The reasons why mirrorless cameras can be considered ‘better’ than smartphones are quite clear. The sensors are bigger and produce better image quality and you can change lenses for ultra-wide or telephoto shots and more. You have more manual control for advanced shooting techniques, and larger sensors mean longer focal length lenses that bring shallower depth of field and a more filmic or cinematic look.
The best mirrorless cameras are easily capable of professional stills and video, of a quality that has probably broken the market for the best medium format cameras and even the best cinema cameras. However, this quality comes at a cost.
As for the humble smartphone, well, there seems to be an assumption that mirrorless cameras are clearly and by definition better in every way than the best camera phones, and that even a smartphone might be OK for beginners, anyone who is serious about their craft. must upgrade to mirrorless camera.
But no one talks about the ways in which mirrorless cameras are worse.
Bigger is not always better
I think, for a modern photographer or content creator, it’s only fair to point out not only what you’re getting when you go with a mirrorless camera, but also what you’re giving up:
1. Integrated cellular connectivity
With a phone you can share any photo via social media instantly. With a mirrorless camera, you experience all the pain of setting up Wi-Fi, the app, and juggling two devices for photo transfer, just to get where you were with a smartphone camera.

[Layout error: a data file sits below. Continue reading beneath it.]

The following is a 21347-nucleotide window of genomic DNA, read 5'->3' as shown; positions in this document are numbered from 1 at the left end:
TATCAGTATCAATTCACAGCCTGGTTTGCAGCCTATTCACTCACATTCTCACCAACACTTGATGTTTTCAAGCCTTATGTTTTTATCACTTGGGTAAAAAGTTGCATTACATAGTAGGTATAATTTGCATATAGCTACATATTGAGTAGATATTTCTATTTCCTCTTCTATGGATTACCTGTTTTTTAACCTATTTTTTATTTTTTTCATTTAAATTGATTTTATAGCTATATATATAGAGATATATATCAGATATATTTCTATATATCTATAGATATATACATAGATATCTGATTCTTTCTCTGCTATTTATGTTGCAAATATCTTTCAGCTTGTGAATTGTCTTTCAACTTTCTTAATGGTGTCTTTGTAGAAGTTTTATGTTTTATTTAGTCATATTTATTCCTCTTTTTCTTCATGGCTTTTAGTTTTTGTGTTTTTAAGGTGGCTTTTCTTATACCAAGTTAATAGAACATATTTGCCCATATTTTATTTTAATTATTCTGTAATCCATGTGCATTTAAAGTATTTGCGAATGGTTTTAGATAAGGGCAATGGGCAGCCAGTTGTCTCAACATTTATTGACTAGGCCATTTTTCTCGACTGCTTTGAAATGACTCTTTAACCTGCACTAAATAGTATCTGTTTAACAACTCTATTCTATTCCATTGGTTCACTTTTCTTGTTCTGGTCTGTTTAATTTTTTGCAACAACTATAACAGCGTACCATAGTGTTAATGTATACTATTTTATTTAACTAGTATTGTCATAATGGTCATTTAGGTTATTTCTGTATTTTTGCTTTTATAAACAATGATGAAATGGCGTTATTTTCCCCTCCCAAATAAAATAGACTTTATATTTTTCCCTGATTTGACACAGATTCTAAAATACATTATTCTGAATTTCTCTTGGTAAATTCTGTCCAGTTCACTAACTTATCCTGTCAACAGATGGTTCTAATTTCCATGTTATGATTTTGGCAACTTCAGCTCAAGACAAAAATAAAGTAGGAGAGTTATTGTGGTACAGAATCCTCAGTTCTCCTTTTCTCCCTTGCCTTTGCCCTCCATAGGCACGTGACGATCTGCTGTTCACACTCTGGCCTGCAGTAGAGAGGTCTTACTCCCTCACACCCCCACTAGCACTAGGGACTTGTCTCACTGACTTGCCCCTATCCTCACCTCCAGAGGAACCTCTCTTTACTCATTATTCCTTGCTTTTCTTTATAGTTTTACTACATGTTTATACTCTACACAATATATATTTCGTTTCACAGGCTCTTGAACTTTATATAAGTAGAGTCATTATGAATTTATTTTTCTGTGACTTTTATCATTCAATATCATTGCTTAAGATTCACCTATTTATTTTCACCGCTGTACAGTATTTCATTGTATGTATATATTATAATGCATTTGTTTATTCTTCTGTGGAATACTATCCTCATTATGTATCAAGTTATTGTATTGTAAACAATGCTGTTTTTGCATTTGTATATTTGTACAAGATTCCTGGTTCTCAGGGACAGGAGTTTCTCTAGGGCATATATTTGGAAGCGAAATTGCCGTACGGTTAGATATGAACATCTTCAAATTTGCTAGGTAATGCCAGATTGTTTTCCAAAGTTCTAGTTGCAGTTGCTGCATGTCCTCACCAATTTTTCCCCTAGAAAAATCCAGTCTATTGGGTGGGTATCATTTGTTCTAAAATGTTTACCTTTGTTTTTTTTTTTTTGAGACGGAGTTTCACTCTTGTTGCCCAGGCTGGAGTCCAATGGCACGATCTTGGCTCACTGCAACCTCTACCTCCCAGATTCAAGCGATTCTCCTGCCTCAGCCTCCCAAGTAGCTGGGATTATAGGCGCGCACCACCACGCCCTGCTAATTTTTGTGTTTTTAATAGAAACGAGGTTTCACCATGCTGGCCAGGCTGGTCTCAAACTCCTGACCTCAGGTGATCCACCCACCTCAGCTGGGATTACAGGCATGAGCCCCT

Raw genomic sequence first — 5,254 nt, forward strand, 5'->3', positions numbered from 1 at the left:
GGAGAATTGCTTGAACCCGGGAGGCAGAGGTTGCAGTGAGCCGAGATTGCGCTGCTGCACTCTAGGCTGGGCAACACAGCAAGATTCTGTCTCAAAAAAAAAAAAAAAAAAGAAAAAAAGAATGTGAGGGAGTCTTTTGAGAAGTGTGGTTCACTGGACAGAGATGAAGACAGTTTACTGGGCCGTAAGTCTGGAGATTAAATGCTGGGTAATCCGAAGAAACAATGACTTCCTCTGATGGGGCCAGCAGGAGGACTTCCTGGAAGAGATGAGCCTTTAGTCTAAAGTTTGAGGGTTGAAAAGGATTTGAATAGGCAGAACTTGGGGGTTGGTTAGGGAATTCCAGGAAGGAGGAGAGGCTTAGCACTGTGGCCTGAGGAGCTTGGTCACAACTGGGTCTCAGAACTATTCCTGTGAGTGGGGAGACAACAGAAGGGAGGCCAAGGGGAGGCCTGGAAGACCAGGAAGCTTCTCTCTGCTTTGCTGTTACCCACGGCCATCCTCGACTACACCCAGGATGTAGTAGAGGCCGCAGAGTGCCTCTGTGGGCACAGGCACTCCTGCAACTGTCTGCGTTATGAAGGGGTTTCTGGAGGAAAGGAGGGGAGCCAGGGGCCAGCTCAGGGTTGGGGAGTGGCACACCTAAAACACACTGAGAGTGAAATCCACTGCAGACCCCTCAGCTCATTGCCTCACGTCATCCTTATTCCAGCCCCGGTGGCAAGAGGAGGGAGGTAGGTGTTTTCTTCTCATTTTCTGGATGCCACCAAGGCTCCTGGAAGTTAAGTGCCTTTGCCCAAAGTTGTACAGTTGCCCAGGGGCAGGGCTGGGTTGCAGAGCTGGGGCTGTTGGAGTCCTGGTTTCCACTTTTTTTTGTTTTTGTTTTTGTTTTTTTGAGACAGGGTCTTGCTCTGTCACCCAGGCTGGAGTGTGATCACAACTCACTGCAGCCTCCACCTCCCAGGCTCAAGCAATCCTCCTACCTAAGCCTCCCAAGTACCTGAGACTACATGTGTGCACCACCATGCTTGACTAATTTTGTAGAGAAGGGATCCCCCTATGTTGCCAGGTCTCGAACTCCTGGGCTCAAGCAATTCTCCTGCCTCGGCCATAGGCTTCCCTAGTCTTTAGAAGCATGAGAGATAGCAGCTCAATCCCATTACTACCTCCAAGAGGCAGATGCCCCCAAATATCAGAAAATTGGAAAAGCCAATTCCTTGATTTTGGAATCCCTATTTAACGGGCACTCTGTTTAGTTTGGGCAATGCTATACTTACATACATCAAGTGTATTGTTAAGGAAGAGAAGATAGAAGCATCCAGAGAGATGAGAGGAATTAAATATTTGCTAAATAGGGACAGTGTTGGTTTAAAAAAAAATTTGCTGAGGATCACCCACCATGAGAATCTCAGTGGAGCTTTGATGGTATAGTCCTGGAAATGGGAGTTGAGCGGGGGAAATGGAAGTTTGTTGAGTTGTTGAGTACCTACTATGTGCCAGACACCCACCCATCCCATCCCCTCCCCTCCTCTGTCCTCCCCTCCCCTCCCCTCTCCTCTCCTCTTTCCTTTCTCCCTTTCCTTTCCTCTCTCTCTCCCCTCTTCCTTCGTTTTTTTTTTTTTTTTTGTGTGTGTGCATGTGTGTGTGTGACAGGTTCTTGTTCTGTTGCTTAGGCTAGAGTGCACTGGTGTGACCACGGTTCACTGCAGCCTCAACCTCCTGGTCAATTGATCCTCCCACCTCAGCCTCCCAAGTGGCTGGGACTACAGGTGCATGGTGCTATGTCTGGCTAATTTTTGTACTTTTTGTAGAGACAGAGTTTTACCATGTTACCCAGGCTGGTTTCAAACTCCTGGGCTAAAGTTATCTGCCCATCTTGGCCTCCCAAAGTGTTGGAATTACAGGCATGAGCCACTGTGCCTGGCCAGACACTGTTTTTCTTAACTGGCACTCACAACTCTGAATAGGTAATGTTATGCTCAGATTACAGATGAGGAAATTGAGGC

2. Computational imaging
On your phone you can shoot a panorama stitched seamlessly in real time. You can take noise-free photos in near darkness with exposure-blending night modes, you can take realistic HDR photos without clunky exposure bracketing and merges. Mirrorless cameras need to catch up.
3. A large and bright screen
The phone I’m holding now has a 6 inch screen; the mirrorless camera on my desk has a 3-inch screen. My phone is not just a camera, it is a device that I can also use for editing and viewing or ‘consuming’ my photos. My camera is just a capture tool.
4. Excellent shooting and editing apps
Your phone’s in-built camera comes with many different filters and effects, and you can get many inexpensive apps that combine advanced camera modes with great editing tools. My phone has Google’s excellent free Snapseed app, no longer available on desktop computers, and unmatched by any mirrorless camera.
5. No focus distraction
Much of the hoo-hah around the latest generation of mirrorless cameras surrounds the AI focusing systems. But the larger sensor and shallower depth of field create focus issues that smartphones don’t have.
6. Always have a pocket
I’m guessing that wherever you go, your phone goes with you. This is the ultimate go-anywhere camera that you always have with you. Even the best travel cameras are many times the size and often inconvenient to carry around, especially for relaxed social events or simple travel.
Phone fans will no doubt give me many more examples of phone advantages that I’ve forgotten, and mirrorless fans will no doubt chastise me for not championing ‘proper’ photography.
In fact, I consider myself a ‘proper’ photographer and almost everything I do is with a ‘proper’ camera. But that doesn’t blind me to the advantages of smartphones, and I wouldn’t be doing my job if I didn’t point out to any phone fan thinking about upgrading, that a mirrorless camera will do more yet… but it will also do less.
#sick #told #mirrorless #cameras #smartphone #upgrade